CANADA FX DEBT-C$ edges up, but will post 2008 drop
* Canadian dollar edges higher vs U.S. dollar
* C$ to post worst annual drop in decades
* Bond prices tick lower
By Lynne Olver
TORONTO, Dec 31 (Reuters) - The Canadian dollar was slightly higher against the U.S. currency on Wednesday morning in subdued, pre-holiday trading, as thinly staffed desks were processing minimal orders and looking ahead to 2009.
The Canadian unit will post its worst annual drop this year in more than 50 years, after an unusually strong performance against the greenback in 2007, as plunging commodities prices in the second half of 2008 took their toll.
Bond prices were up modestly ahead of an early 1 p.m. ET market close before the New Year's Day holiday.
At 10:00 a.m. ET (1500 GMT), the currency was at C$1.2198 to the U.S. dollar, or 81.98 U.S. cents, up from Tuesday's close of C$1.2210 to the U.S. dollar, or 81.90 U.S. cents.
With limited liquidity this week, currency traders and strategists said corporate flows were driving activity.
"We're just swinging in the wind, it's very thin, there's some very modest month-end flows going through," said Shaun Osborne, chief currency strategist at TD Securities.
"In essence, we're just executing business that has to be done before the month end, there are not a lot of directional plays going on."
Overnight, the Canadian dollar held with a C$1.2160 to C$1.2190 range, then weakend early in the North American session to C$1.2275 before recovering ground.
Several analysts said they think the risk is skewed toward more weakness in the Canadian dollar in the first quarter of 2009, given that a global recession is expected to hurt demand and prices for commodities. This tends to hurt the Canadian dollar due to the country's significant energy and materials exports.
But Osborne said he anticipates a broad decline in the U.S. dollar next year, which could help the Canadian unit. In his view, nearly zero short-term U.S. interest rates, a recession, U.S. budget deficit and non-conventional monetary policy will weigh on the greenback, possibly pushing up the Canadian currency to C$1.15 by year-end.
At Tuesday's closing level, the Canadian dollar is down nearly 19 percent against its U.S. counterpart this year, its worst annual showing since at least 1950. The Canadian dollar began 2008 worth slightly more than its U.S. counterpart, after a 17.4 percent jump in 2007.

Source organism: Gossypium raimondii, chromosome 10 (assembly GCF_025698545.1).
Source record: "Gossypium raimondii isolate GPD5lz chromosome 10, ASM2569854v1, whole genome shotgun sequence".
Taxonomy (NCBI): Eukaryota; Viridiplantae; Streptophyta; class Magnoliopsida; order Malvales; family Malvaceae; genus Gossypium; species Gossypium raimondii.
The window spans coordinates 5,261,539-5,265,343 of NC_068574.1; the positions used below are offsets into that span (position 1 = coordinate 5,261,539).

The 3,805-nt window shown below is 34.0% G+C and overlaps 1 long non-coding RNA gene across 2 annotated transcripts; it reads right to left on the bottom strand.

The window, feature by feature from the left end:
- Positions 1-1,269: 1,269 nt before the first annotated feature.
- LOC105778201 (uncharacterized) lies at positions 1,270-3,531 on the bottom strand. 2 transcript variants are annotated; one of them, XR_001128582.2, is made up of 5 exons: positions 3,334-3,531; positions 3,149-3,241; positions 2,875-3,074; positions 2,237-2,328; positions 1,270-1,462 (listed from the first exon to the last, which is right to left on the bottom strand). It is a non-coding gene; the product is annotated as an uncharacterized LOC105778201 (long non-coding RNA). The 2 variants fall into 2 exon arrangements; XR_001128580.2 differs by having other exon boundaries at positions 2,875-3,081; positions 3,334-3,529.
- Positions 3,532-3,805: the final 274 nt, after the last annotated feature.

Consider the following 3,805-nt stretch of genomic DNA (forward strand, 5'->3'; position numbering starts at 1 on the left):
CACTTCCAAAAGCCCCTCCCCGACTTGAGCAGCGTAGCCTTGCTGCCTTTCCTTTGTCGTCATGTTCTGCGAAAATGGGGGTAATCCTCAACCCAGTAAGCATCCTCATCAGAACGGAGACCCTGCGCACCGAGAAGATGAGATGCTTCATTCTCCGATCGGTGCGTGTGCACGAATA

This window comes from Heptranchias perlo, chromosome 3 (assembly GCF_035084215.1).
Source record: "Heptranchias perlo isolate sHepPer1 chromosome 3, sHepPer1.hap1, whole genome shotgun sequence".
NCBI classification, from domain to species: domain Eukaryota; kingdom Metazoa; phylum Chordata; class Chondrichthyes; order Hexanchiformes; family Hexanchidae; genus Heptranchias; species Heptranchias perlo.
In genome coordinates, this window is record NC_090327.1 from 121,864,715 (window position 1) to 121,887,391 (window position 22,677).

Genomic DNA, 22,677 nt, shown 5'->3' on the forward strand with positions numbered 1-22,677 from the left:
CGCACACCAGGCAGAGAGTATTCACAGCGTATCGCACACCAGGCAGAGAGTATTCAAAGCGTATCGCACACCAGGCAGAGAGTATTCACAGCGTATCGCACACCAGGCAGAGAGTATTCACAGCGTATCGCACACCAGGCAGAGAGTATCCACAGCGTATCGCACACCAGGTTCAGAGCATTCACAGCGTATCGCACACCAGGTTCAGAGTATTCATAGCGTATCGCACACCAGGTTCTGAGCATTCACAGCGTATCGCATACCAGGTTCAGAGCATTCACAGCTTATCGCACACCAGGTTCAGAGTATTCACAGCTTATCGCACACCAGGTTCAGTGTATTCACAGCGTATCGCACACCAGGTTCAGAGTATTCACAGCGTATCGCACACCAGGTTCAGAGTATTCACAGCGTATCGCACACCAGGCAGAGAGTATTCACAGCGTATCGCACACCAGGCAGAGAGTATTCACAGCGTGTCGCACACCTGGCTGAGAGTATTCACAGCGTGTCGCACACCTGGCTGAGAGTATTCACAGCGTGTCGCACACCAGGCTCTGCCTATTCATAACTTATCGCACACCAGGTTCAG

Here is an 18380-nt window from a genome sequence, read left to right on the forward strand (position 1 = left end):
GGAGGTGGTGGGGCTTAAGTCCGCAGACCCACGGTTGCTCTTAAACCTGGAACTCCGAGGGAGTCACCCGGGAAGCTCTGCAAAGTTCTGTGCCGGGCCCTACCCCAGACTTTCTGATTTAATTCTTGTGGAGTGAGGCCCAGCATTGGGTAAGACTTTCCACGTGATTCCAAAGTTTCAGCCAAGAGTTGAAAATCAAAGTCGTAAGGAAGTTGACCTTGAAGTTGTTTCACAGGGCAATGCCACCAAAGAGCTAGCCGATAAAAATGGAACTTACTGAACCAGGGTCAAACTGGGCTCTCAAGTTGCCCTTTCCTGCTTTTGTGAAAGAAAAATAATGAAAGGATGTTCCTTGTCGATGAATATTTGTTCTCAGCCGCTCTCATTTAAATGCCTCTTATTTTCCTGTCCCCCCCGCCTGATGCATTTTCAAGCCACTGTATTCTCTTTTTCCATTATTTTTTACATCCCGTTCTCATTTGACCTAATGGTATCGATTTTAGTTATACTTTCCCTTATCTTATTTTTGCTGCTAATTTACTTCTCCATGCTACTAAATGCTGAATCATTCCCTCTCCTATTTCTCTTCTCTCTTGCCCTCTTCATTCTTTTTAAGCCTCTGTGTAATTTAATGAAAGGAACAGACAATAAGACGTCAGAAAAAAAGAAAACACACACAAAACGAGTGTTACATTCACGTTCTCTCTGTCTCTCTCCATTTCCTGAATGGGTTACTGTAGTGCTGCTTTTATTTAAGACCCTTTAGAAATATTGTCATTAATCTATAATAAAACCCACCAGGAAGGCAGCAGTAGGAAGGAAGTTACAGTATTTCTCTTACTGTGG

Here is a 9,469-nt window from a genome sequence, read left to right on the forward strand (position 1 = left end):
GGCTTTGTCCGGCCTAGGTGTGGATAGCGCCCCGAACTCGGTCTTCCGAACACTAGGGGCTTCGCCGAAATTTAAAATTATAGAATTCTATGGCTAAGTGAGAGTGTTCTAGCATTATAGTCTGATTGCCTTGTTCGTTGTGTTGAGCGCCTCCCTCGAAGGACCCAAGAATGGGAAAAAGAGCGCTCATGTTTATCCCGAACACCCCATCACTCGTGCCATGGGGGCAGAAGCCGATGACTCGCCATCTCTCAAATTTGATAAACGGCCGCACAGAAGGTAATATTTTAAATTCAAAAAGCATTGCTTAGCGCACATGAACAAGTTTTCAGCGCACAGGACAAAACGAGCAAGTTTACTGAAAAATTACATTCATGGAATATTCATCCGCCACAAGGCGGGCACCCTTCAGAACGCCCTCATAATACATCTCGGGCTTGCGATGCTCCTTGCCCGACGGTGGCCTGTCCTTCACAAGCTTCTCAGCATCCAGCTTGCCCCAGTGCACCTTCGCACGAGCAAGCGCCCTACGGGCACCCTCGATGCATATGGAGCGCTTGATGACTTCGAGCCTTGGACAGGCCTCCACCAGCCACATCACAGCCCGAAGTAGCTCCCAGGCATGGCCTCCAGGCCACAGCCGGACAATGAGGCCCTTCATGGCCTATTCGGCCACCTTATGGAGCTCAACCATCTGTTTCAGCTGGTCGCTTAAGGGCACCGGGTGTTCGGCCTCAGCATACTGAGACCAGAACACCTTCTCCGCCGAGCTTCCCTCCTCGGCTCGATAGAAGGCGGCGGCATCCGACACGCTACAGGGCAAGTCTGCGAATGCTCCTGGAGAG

"It was a year of two halves for the Canadian dollar, it was generally quite stable in the first half and traded in a very narrow range against the U.S. dollar, really until mid-year we stuck close to parity," Osborne said.
But the Canadian dollar got "smacked around" in the second half, he said, when credit markets worsened, investors worldwide avoided risk, a recession loomed and commodities prices fell.
Although the Canadian dollar lost ground against the U.S. dollar, Japanese yen and Swiss franc in 2008, it outperformed sterling, the Australian and New Zealand currencies, Osborne noted.
"It was a bit of an average performance when taken in aggregate," Osborne said.
BONDS DOWN MODESTLY
Domestic bond prices were lower in light trade, in tandem with the U.S. Treasury market. The Investment Industry Association of Canada has recommended a 1 p.m. market close.
Yields on Canadian bonds continue to be higher than yields on comparable Treasury bonds, as the Canadian economy, while believed to be in recession, has not seen similar financial and real estate crises that emerged in the United States.
The two-year bond was down 7 Canadian cents at C$103.07 to yield 1.116 percent. The 10-year bond eased 35 Canadian cents to C$112.80, yielding 2.699 percent.
The yield spread between the two-year and 10-year bond was 158 basis points, unchanged from the previous close.
The 30-year bond was down 45 Canadian cents to C$128.20 and its yield was 3.437 percent. In the United States, the 30-year treasury yielded 2.575 percent. (Reporting by Lynne Olver, Editing by Chizu Nomiyama)
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